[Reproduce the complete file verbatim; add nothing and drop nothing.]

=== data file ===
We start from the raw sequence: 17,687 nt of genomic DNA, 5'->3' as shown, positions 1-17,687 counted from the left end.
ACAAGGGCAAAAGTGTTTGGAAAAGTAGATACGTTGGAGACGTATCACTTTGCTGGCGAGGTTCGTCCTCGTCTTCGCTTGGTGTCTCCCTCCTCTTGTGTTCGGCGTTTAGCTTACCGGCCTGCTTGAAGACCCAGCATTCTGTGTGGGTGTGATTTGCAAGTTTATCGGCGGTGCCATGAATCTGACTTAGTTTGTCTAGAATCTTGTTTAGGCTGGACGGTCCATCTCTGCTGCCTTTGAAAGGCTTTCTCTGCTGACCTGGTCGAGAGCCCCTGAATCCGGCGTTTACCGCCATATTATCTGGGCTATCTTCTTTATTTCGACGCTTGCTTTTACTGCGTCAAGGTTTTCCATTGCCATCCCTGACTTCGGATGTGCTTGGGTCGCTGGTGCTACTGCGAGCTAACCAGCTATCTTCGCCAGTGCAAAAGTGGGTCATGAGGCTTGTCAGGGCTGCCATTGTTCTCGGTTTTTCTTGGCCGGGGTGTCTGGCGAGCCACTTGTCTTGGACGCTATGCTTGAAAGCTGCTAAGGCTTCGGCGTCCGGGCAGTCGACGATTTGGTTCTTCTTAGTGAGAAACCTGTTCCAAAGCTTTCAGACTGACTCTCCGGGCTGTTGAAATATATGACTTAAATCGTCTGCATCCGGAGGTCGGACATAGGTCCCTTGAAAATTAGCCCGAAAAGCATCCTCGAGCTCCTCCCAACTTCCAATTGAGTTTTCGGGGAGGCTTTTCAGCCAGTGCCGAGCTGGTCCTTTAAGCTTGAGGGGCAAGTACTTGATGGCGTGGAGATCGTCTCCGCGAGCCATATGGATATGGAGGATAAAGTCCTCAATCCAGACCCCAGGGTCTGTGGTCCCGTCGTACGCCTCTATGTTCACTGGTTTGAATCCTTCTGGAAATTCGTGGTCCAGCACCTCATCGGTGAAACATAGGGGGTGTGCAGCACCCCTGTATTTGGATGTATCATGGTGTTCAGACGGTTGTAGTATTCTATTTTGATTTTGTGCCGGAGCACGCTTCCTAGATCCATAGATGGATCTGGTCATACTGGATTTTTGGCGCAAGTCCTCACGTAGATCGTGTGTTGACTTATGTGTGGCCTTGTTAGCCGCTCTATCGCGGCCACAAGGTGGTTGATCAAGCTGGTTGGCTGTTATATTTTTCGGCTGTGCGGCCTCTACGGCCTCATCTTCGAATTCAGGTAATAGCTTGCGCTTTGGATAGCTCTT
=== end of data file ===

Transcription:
We start from the raw sequence: 17,687 nt of genomic DNA, 5'->3' as shown, positions 1-17,687 counted from the left end.
ACAAGGGCAAAAGTGTTTGGAAAAGTAGATACGTTGGAGACGTATCACTTTGCTGGCGAGGTTCGTCCTCGTCTTCGCTTGGTGTCTCCCTCCTCTTGTGTTCGGCGTTTAGCTTACCGGCCTGCTTGAAGACCCAGCATTCTGTGTGGGTGTGATTTGCAAGTTTATCGGCGGTGCCATGAATCTGACTTAGTTTGTCTAGAATCTTGTTTAGGCTGGACGGTCCATCTCTGCTGCCTTTGAAAGGCTTTCTCTGCTGACCTGGTCGAGAGCCCCTGAATCCGGCGTTTACCGCCATATTATCTGGGCTATCTTCTTTATTTCGACGCTTGCTTTTACTGCGTCAAGGTTTTCCATTGCCATCCCTGACTTCGGATGTGCTTGGGTCGCTGGTGCTACTGCGAGCTAACCAGCTATCTTCGCCAGTGCAAAAGTGGGTCATGAGGCTTGTCAGGGCTGCCATTGTTCTCGGTTTTTCTTGGCCGGGGTGTCTGGCGAGCCACTTGTCTTGGACGCTATGCTTGAAAGCTGCTAAGGCTTCGGCGTCCGGGCAGTCGACGATTTGGTTCTTCTTAGTGAGAAACCTGTTCCAAAGCTTTCAGACTGACTCTCCGGGCTGTTGAAATATATGACTTAAATCGTCTGCATCCGGAGGTCGGACATAGGTCCCTTGAAAATTAGCCCGAAAAGCATCCTCGAGCTCCTCCCAACTTCCAATTGAGTTTTCGGGGAGGCTTTTCAGCCAGTGCCGAGCTGGTCCTTTAAGCTTGAGGGGCAAGTACTTGATGGCGTGGAGATCGTCTCCGCGAGCCATATGGATATGGAGGATAAAGTCCTCAATCCAGACCCCAGGGTCTGTGGTCCCGTCGTACGCCTCTATGTTCACTGGTTTGAATCCTTCTGGAAATTCGTGGTCCAGCACCTCATCGGTGAAACATAGGGGGTGTGCAGCACCCCTGTATTTGGATGTATCATGGTGTTCAGACGGTTGTAGTATTCTATTTTGATTTTGTGCCGGAGCACGCTTCCTAGATCCATAGATGGATCTGGTCATACTGGATTTTTGGCGCAAGTCCTCACGTAGATCGTGTGTTGACTTATGTGTGGCCTTGTTAGCCGCTCTATCGCGGCCACAAGGTGGTTGATCAAGCTGGTTGGCTGTTATATTTTTCGGCTGTGCGGCCTCTACGGCCTCATCTTCGAATTCAGGTAATAGCTTGCGCTTTGGATAGCTCTT